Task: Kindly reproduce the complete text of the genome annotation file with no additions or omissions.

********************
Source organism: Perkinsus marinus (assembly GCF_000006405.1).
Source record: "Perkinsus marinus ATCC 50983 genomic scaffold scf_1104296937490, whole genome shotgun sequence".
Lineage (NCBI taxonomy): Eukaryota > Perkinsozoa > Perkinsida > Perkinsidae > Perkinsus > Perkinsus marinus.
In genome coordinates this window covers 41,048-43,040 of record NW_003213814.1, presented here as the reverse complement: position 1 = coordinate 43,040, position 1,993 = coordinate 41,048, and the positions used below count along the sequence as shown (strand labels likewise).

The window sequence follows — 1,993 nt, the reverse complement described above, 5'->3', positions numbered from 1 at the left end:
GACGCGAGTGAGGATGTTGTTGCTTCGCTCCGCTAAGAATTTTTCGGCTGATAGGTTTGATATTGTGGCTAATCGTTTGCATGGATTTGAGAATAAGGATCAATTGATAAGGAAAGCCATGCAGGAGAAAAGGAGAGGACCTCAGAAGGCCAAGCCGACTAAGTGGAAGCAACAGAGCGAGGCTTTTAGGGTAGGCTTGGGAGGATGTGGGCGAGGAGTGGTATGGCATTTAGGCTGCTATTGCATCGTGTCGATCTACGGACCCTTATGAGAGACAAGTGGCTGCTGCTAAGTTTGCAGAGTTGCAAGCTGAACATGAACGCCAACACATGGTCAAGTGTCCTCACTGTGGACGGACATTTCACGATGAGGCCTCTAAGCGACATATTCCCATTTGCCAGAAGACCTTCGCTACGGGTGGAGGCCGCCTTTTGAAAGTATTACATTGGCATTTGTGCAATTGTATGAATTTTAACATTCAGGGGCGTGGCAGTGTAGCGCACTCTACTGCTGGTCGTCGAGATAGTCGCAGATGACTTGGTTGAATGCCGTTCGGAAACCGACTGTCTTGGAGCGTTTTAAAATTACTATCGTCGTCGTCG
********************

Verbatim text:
Source organism: Perkinsus marinus (assembly GCF_000006405.1).
Source record: "Perkinsus marinus ATCC 50983 genomic scaffold scf_1104296937490, whole genome shotgun sequence".
Lineage (NCBI taxonomy): Eukaryota > Perkinsozoa > Perkinsida > Perkinsidae > Perkinsus > Perkinsus marinus.
In genome coordinates this window covers 41,048-43,040 of record NW_003213814.1, presented here as the reverse complement: position 1 = coordinate 43,040, position 1,993 = coordinate 41,048, and the positions used below count along the sequence as shown (strand labels likewise).

The window sequence follows — 1,993 nt, the reverse complement described above, 5'->3', positions numbered from 1 at the left end:
GACGCGAGTGAGGATGTTGTTGCTTCGCTCCGCTAAGAATTTTTCGGCTGATAGGTTTGATATTGTGGCTAATCGTTTGCATGGATTTGAGAATAAGGATCAATTGATAAGGAAAGCCATGCAGGAGAAAAGGAGAGGACCTCAGAAGGCCAAGCCGACTAAGTGGAAGCAACAGAGCGAGGCTTTTAGGGTAGGCTTGGGAGGATGTGGGCGAGGAGTGGTATGGCATTTAGGCTGCTATTGCATCGTGTCGATCTACGGACCCTTATGAGAGACAAGTGGCTGCTGCTAAGTTTGCAGAGTTGCAAGCTGAACATGAACGCCAACACATGGTCAAGTGTCCTCACTGTGGACGGACATTTCACGATGAGGCCTCTAAGCGACATATTCCCATTTGCCAGAAGACCTTCGCTACGGGTGGAGGCCGCCTTTTGAAAGTATTACATTGGCATTTGTGCAATTGTATGAATTTTAACATTCAGGGGCGTGGCAGTGTAGCGCACTCTACTGCTGGTCGTCGAGATAGTCGCAGATGACTTGGTTGAATGCCGTTCGGAAACCGACTGTCTTGGAGCGTTTTAAAATTACTATCGTCGTCGTCG